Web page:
UK shoppers, like British businesses, need more reassurance from the chancellor | Retail industry


Retail sales figures for January will give the Treasury a fright. A fall of 8% was much larger than the more modest 3% expected by City economists and reveals how shoppers, when confronted by a third lockdown, were reluctant to keep calm and carry on.

There was a faint hope that after a disastrous Christmas period, and a year that ranked as the worst for consumer spending on record, we might see retailers start 2021 with a fresh set of wings. It was not to be.

While the slump in spending was not as great as during the first lockdown, any hopes of a milder drop in sales were snuffed out by the closure of all non-essential shops and the daily reports of rising infection levels and cases of Covid-19 that made it clear the lockdown would last for several months.

Another factor preying on the minds of consumers was government resistance to upgrading its financial support package. Calls to extend the uplift in universal credit beyond April, and likewise the furlough scheme, have been rebuffed so far.

Q&A

What is the Office for Budget Responsibility?

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The Office for Budget Responsibility is the government’s independent forecaster, which gives its verdict on the outlook for growth and the public finances twice a year.

The forecasts are published to coincide with the chancellor’s two big set pieces of the year – the autumn budget and the spring statement – and takes into account the impact of any tax and spending measures announced in those statements.

The OBR also uses its public finances forecasts to judge the Treasury’s performance against the chancellor’s fiscal targets, stating whether or not it has a greater than 50% chance of hitting the targets under current policy.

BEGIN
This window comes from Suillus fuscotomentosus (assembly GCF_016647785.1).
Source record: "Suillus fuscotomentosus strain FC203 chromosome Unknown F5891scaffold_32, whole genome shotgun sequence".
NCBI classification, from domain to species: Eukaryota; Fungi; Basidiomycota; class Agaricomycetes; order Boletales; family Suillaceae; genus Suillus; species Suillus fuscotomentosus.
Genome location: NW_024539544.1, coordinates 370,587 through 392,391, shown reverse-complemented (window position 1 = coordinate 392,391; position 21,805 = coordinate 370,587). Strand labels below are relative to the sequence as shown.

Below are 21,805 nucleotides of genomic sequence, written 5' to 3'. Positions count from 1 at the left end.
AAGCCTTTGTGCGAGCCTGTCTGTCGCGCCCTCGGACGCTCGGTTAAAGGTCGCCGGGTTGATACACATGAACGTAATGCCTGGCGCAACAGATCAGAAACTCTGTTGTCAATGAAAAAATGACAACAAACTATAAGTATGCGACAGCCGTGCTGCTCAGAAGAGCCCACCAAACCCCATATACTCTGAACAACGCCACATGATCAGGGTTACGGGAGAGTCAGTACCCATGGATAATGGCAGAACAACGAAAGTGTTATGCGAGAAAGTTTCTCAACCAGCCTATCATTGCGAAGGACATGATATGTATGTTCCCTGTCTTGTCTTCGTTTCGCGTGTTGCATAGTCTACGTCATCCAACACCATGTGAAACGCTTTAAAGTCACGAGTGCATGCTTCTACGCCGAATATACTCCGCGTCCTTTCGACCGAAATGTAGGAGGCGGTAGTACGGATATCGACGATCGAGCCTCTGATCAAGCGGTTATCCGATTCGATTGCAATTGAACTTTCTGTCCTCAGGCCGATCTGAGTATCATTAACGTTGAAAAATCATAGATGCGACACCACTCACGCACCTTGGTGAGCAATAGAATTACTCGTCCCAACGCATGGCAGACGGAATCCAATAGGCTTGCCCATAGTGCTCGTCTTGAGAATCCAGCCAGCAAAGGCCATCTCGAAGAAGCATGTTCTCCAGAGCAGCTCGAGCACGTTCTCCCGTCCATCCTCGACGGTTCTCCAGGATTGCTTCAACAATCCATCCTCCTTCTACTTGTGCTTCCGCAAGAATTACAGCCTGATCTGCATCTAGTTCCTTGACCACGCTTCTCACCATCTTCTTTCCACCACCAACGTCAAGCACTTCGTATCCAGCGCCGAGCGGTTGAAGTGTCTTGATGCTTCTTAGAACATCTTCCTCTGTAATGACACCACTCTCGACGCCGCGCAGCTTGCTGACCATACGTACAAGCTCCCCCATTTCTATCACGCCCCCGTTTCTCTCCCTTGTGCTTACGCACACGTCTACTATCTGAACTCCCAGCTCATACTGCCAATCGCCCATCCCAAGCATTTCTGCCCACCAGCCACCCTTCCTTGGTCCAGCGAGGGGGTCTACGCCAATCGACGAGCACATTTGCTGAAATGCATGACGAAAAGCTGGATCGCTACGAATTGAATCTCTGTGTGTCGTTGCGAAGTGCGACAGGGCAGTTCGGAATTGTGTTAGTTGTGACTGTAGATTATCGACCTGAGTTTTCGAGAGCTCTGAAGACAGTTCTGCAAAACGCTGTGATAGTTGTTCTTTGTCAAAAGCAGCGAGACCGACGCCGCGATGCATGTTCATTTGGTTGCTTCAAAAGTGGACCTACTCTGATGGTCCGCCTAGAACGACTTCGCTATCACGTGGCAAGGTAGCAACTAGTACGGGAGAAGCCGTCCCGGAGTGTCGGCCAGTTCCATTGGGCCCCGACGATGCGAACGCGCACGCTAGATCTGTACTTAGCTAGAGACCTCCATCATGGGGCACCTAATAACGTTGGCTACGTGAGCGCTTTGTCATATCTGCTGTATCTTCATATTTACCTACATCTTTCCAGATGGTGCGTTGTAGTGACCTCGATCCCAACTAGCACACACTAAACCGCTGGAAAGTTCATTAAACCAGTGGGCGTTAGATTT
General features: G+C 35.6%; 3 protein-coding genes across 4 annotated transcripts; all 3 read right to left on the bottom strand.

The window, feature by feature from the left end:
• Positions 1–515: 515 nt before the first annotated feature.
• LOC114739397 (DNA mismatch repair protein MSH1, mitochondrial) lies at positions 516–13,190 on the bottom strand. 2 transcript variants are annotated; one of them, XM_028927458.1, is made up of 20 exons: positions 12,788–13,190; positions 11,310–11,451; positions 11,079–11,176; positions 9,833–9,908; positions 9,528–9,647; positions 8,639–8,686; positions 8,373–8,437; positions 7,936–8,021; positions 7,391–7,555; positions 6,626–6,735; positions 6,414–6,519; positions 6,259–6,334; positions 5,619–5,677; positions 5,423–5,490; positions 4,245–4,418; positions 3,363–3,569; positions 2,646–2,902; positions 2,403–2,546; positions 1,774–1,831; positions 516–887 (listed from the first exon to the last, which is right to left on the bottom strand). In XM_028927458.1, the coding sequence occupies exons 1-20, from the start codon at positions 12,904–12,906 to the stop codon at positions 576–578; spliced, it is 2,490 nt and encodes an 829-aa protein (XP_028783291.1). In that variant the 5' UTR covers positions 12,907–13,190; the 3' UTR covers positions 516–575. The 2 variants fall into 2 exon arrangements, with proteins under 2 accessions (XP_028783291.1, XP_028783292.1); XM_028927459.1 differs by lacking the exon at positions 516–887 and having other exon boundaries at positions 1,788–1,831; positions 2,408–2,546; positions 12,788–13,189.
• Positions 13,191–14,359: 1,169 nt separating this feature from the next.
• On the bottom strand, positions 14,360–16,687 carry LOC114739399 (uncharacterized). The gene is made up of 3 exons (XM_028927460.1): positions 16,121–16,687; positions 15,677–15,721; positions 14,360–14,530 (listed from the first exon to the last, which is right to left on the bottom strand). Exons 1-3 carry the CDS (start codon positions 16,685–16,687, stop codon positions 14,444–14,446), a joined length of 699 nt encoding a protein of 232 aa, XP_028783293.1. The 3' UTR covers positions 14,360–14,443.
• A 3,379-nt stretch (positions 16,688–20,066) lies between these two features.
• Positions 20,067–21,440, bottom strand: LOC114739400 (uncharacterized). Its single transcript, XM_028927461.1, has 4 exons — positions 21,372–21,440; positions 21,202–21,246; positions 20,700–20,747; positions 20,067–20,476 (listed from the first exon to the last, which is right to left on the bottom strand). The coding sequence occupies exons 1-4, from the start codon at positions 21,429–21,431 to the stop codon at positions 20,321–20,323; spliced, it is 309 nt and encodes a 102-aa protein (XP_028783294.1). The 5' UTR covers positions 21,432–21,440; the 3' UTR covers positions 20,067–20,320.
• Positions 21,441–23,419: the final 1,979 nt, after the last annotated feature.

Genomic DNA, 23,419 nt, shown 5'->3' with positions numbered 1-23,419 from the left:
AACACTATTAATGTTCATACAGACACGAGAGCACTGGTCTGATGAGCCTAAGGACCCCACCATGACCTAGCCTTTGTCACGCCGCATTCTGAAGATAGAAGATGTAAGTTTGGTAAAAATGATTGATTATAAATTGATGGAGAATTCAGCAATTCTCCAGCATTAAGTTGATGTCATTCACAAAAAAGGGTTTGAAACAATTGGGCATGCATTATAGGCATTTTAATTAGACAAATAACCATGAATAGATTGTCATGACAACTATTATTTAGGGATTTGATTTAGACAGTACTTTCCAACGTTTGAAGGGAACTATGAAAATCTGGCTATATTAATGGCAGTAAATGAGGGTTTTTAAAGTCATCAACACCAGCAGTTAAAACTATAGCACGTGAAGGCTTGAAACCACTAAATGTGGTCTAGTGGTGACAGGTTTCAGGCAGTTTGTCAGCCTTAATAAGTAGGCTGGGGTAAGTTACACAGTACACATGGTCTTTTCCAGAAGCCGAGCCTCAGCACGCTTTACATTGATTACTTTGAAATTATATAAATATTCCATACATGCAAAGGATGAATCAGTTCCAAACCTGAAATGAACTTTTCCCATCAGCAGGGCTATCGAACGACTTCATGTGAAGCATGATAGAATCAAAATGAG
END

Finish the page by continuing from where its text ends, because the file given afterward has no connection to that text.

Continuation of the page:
It was established in 2010 by the then chancellor George Osborne with the aim of improving the credibility of the government’s official forecasts for growth. The forecasts were previously produced by the Treasury itself and often criticised for being unrealistic.

The OBR is led by three members of the budget responsibility committee, including chairman Robert Chote, a former director of the Institute for Fiscal Studies, with support from the OBR’s permanent staff of 27 civil servants.

Rishi Sunak is wedded to the idea that the best chancellor is one who makes clear they will adapt policies to match the course of the pandemic. What he has never seemed to realise is that a flexible approach can be viewed as procrastination and indecision.

Understandably, retailers and consumers would be reassured and have greater confidence if he offered a longer-term commitment.

The hope must be that next week, in the run-up to the budget on 3 March, Sunak agrees to go further and commit further funds to his broader rescue package.

According to the latest public finance figures, there is little excuse for him to hold back.

The Office for National Statistics estimates that borrowing over the 10 months from April 2020 to January 2021 was £270bn, about £70bn below the latest forecast from the Office for Budget Responsibility, the Treasury’s independent forecaster.

This calculation leaves out the likely cost of writing off billions of pounds of business loans made by the Treasury in the first months of the pandemic. The loan losses could add a further £30bn to the total. Yet the overall deficit will likely be well short of the much bigger annual drop that the OBR predicted.

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The latest business surveys for February also provide some good news, with firms looking ahead to better times. A rise from 41.2 in January to 49.8 this month in the IHS Markit/Cips purchasing managers index shows industry planning to rebuild stocks and begin growing again. A figure in the index above 50 indicates expansion.

There were worrying signs from manufacturers, who said they were held back by delays to imports and exports at Britain’s ports. It was a clear message that without Brexit-related delays, the recovery could be so much stronger.

Still, with more room for manoeuvre, Sunak could overcome many of the barriers to a recovery if he would only underwrite those businesses most in trouble for as long as the pandemic forces the government to impose restrictions.

Confidence is the key to a recovery on the high street, as it is elsewhere in the economy. At the moment, Sunak is not going far enough to reassure those who are struggling that they will make it to the finish line.



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